Forty years on, some lessons from the life—and death—of Dr. Martin Luther King Jr.

By Patrick Martin
7 April 2008

Friday’s 40th anniversary of the assassination of Dr. Martin Luther King Jr. was marked by a march in Memphis, Tennessee, where the civil rights leader was slain, and numerous commemorations and tributes throughout the country, as well as widespread media attention.

There was little, however, that conveyed a sense of the real King, and of his historical significance, achievements and limitations. The American political establishment sets strict limits on how much to say about a man once regarded as a dangerous agitator and hounded unmercifully by the FBI.

Nearly a century ago, V.I. Lenin wrote in State and Revolution: “During the lifetime of great revolutionaries, the oppressing classes constantly hounded them, received their theories with the most savage malice, the most furious hatred and the most unscrupulous campaigns of lies and slander. After their death, attempts are made to convert them into harmless icons, to canonize them, so to say, and to hallow their names to a certain extent for the ‘consolation’ of the oppressed classes and with the object of duping the latter, while at the same time robbing the revolutionary theory of its substance, blunting its revolutionary edge and vulgarizing it.”

King was a reformer, pacifist and Baptist minister, not a revolutionary socialist. Nonetheless, he was the leader of a mass popular movement that for more than a decade challenged the barbaric racial oppression in the American South. Lenin’s observation aptly characterizes the process by which the civil rights leader has been transformed into a public icon, the recipient of insipid tributes from contemporary big business politicians—Hillary Clinton, Barack Obama, John McCain (who voted against the King national holiday), and even the wretched George W. Bush.

But King was not only the author of the “I Have a Dream” speech memorized by school children throughout the country, or the author of treatises on Gandhian nonviolence. Forty years on, the real, historical King remains an exceptional figure, a genuine, authentic and principled opponent of oppression, a man of great physical and moral courage. Despite the limitations of his religious ideology and reformist politics, he challenged the power structure of his day, not only on racial discrimination, but on war, on poverty, on the very structure of the society in which he lived.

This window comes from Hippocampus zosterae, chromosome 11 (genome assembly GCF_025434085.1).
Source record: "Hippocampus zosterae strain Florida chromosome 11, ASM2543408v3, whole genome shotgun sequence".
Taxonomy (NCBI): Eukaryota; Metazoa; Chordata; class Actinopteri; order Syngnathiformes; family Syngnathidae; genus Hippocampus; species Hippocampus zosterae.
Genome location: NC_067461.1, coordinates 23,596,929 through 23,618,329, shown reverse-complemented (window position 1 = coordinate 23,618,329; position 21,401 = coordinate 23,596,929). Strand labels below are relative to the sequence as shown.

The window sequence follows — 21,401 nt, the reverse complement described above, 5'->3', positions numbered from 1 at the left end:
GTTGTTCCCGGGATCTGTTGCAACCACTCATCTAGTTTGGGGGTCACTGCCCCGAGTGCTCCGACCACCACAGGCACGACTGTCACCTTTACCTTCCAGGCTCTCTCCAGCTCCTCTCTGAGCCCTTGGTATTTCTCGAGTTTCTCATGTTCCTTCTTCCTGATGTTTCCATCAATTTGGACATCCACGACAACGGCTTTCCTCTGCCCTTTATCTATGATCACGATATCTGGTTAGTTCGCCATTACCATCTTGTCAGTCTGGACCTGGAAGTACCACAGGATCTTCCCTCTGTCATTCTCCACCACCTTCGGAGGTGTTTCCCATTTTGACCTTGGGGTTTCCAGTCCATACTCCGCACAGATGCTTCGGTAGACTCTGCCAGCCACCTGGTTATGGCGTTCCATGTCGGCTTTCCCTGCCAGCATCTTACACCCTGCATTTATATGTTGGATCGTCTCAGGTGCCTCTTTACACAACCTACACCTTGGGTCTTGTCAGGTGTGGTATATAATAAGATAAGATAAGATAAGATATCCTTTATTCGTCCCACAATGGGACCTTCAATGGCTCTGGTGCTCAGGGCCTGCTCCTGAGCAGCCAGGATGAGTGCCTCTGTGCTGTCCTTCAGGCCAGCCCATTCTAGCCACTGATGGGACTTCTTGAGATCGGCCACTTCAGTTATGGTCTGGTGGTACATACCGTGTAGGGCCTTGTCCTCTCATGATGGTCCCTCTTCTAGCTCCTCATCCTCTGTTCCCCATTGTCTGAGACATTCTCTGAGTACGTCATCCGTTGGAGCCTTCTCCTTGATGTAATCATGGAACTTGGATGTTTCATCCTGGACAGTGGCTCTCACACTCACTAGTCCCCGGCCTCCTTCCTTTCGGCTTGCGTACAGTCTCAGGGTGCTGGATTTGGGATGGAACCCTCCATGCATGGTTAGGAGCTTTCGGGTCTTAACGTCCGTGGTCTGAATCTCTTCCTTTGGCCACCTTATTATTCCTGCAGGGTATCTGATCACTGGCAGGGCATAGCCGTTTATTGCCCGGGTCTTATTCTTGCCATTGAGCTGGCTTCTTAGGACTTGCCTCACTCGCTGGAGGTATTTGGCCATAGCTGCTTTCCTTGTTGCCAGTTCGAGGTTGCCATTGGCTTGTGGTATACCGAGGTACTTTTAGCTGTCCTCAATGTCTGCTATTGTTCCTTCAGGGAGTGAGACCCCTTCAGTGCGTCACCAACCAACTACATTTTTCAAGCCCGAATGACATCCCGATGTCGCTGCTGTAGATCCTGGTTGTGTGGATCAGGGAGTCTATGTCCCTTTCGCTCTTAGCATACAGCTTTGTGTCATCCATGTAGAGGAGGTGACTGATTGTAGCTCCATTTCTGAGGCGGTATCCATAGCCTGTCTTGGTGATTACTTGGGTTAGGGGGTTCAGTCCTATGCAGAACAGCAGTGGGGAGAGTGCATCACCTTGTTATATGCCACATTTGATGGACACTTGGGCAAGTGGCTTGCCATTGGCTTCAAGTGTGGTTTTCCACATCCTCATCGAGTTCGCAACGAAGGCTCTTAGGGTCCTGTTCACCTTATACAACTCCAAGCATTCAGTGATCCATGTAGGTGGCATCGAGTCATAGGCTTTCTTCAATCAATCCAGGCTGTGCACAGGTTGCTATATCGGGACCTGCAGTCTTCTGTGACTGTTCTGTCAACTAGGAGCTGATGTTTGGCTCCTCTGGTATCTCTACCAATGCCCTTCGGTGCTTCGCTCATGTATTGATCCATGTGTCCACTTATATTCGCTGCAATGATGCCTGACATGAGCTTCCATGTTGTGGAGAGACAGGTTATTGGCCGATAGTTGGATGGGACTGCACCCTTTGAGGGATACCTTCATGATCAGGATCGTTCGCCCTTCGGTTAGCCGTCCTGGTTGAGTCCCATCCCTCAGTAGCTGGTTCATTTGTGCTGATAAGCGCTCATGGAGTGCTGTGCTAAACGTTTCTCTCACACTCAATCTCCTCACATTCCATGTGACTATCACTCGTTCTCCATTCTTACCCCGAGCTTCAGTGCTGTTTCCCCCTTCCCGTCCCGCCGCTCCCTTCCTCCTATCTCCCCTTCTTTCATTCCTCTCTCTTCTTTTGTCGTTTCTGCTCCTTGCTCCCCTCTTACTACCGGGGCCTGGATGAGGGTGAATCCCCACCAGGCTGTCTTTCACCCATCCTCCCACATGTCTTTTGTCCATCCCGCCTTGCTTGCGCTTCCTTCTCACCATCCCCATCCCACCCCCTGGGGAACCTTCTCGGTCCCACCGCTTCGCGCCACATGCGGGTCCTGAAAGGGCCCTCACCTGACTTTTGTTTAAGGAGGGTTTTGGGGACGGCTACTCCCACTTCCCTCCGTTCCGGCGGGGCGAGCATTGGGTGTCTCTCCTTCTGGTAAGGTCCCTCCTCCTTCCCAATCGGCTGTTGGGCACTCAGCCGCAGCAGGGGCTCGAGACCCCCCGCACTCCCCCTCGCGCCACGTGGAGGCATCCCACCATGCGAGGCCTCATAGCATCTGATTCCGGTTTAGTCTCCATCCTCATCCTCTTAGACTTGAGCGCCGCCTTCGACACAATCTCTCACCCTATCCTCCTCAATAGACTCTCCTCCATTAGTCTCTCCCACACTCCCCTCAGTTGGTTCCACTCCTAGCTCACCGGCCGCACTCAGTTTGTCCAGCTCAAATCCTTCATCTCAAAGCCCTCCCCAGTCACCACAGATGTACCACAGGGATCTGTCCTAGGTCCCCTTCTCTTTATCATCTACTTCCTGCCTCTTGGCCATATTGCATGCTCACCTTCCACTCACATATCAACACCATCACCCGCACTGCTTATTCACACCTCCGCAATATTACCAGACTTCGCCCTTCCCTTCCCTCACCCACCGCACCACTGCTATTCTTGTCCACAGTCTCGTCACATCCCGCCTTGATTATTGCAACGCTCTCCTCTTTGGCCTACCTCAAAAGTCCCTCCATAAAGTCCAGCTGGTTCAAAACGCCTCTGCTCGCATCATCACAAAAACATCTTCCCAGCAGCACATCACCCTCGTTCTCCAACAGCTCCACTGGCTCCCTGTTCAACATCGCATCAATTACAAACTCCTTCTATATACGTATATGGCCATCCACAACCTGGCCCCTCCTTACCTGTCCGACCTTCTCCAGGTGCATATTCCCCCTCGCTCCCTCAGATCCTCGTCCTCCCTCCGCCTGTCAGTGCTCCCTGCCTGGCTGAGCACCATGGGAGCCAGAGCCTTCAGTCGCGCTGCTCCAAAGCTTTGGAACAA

King became an increasingly passionate opponent of the war policies being pursued by the administration of Lyndon Johnson, openly breaking with the Democratic president who had been his ally in the passage of civil rights legislation. The United States government, King said, “is the greatest purveyor of violence in the world today,” referring not only to the Vietnam War, but to US backing for oppressive dictatorships in many countries.

In a speech two months before his death, King denounced American foreign policy as a “bitter, colossal contest for supremacy.” Referring again to Vietnam, he said, “We are criminals in that war” and “have committed more war crimes almost than any nation in the world.”

Contrast that bluntness and moral fervor with the bogus “antiwar” speeches of today’s Democratic politicians, who invariably praise the heroism of American soldiers and the nobility of their efforts, while criticizing the war in Iraq mainly as a diversion from a greater commitment of the American military to bloody adventures elsewhere—Afghanistan, Pakistan, Iran, etc. Obama, for example, always couples his criticism of the war with calls for increasing, not decreasing, the manpower and material resources of the US war machine.

King had been drawn into opposition to the war in Vietnam by his growing understanding of the connection between militarism abroad and the oppressive social structure at home. He saw the resources promised for the Johnson administration’s “War on Poverty” drained into the swamp of Vietnam.